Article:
Something that a lot of homeowners trying to remove moss from theirlawnsdon’t understand is that the moss plants are not their real problem. Yes, they are the visible part of the problem, but moss growth on your lawn is an indication of the poor conditions for grass growth on your yard. In other words, these primitive plants are not the cause of the problem but merely the symptoms.
Removing the moss is only the first stepin solving the problem. You will also need to improve the conditions in your yard to make them more conducive for grass to grow and less favourable for moss to thrive. Spray and Go suggests the main causes of moss growth on lawns and how you can remedy them:
- Infertile or acidic soil.The first thing you need to do as you work to rid your yard of stubborn moss is to measure the pH of your soil as well as its nutrient composition. Soil that’s too acidic hampers grass growth while enabling the growth of moss. Generally, grass requires a pH of between 6 and 7 to do well. If your soil is below this level, apply sufficient quantities of lime to bring up the pH to ideal levels for grass growth.
From your soil test, identify the soil nutrients that are lacking so that you can add them to improve the soil’s fertility. When grass cannot get the right amounts of phosphorus, potassium and nitrogen, moss will be more likely to outgrow it. Apply a suitable fertiliser to improve the quality of your soil.
- Bad soil conditions. Excessive thatch and soil compaction create an ideal situation for moss to encroach. That’s because these conditions limit the movement of water, oxygen and other nutrients to the roots of the grass as well as contributing to poor drainage. Dethatch and aerate your lawn to improve the conditions for grass to thrive.
- Too Much Shade.Excessively shaded areas are more favourable for moss than grass. Prune shrubs and trees on your yard to allow your lawn to access more sunlight. Another solution for this problem would be to replace your current grass with a more shade-tolerant grass in the affected areas.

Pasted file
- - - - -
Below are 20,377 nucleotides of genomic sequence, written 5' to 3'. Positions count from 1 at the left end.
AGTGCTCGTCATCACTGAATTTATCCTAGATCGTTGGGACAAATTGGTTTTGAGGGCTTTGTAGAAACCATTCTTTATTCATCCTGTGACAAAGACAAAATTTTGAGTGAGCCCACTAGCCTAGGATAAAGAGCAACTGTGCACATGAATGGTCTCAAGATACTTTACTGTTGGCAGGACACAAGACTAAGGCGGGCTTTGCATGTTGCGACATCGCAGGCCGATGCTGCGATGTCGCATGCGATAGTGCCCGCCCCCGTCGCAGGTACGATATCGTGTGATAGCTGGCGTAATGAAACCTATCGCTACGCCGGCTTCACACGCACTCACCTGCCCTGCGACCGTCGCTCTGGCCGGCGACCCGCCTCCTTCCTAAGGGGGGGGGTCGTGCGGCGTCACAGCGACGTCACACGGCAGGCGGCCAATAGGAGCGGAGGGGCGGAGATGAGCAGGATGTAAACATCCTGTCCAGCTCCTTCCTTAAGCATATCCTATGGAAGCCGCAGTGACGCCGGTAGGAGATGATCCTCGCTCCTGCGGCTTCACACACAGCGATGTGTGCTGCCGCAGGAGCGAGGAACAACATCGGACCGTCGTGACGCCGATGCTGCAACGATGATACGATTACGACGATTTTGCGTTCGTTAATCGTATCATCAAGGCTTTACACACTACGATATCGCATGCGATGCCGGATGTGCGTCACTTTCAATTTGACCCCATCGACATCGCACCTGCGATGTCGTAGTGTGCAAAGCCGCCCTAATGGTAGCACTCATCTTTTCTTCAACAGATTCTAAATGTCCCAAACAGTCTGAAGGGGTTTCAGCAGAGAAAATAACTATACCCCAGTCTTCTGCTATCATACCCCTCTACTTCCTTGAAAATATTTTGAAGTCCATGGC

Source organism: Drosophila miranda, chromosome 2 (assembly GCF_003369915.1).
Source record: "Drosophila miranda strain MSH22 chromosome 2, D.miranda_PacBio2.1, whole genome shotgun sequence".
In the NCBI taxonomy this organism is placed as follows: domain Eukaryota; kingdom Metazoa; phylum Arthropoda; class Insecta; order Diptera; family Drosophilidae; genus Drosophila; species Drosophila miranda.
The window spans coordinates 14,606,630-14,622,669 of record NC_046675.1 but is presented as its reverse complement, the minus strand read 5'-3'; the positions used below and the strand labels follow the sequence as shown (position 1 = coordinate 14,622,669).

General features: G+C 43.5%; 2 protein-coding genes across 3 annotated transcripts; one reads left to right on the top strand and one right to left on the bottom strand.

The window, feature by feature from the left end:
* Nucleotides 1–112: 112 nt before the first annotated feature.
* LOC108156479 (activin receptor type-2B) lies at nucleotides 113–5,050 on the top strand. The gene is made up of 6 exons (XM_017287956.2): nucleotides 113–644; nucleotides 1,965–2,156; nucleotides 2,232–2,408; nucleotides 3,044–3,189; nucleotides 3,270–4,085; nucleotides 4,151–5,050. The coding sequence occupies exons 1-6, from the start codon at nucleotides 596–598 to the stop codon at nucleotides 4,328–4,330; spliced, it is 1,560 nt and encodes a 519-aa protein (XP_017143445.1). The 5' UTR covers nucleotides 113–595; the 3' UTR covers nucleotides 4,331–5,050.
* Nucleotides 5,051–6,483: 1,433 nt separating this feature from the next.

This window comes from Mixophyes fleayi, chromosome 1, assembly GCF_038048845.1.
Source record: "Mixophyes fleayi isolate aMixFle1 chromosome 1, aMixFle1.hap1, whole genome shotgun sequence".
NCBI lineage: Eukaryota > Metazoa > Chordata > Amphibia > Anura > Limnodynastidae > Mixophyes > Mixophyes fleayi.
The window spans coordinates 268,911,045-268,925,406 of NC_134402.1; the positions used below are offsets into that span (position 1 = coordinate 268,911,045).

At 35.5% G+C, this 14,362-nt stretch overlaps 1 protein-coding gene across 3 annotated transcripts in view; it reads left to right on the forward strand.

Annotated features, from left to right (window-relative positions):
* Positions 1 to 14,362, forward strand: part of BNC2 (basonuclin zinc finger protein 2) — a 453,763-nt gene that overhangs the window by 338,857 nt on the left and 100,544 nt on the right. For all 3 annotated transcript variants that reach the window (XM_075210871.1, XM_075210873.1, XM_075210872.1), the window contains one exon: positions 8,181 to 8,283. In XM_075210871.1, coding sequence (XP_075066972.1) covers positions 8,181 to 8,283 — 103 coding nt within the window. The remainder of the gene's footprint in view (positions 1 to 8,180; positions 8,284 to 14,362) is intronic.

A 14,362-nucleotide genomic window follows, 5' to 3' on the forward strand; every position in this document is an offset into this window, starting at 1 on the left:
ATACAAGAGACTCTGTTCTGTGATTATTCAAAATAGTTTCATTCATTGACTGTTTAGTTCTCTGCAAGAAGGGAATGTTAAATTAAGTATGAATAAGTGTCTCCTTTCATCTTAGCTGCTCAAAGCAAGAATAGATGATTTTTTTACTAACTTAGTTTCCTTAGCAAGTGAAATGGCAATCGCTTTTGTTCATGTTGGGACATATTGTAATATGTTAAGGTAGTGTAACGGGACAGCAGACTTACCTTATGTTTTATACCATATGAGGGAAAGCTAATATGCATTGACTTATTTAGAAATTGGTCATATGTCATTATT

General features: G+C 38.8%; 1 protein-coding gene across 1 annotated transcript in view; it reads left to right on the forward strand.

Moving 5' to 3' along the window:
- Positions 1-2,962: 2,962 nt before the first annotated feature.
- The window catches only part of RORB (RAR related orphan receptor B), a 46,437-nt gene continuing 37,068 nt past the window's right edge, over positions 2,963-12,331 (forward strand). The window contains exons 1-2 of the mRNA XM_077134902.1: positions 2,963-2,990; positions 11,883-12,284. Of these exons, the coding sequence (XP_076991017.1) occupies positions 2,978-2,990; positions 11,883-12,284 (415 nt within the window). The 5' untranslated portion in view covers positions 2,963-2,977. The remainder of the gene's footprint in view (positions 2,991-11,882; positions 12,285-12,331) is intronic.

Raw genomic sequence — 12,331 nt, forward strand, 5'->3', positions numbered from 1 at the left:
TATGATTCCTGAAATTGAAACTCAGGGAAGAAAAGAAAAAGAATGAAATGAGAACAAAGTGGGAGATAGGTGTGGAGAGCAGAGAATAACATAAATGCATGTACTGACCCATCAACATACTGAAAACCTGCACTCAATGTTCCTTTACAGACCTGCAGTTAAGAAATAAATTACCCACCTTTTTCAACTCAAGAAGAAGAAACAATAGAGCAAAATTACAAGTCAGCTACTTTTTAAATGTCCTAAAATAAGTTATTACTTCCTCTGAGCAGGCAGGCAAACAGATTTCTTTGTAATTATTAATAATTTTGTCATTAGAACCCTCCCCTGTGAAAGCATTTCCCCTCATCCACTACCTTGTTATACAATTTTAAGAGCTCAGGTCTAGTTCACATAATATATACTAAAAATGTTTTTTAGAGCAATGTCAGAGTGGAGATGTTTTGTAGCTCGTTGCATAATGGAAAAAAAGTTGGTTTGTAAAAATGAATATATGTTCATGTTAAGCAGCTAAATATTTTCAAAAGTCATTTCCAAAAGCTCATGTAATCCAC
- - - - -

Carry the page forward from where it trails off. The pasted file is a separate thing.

- Too little or too much water. Wrong moisture levels will discourage the growth of grass and encourage moss to grow. Make sure to water your lawn only when it is necessary to supplement rainfall. You can monitor the amount of water your lawn is getting using a rain gauge. Also look out for drought-stress signs in your grass – dull colour, grass that does not spring back when stepped on and wilting.
You should also ensure that your lawn is well drained to prevent water logging that will also cause moss to grow. Fill in low spots and improve the grading of your lawn. If this does not work, consider installing a drainage system.
- Other lawn stresses. Lawns that have been injured or thinned out by other stresses are also highly susceptible to moss invasion. Diseases, excessive foot traffic, pet/pest damage and diseases will make it difficult for grass to grow well. The bare spots that result from these problems will often begin filling with moss. Mowing too close to the ground will also damage your grass providing the opportunity for moss to grow.
You can remove moss on your lawn by spot-spraying a biodegradable moss killer as an immediate solution. Then work on the aspects mentioned in this article to effectively keep moss off your lawn. Don’t just treat the symptoms, work on fixing the root of the problem for permanent results.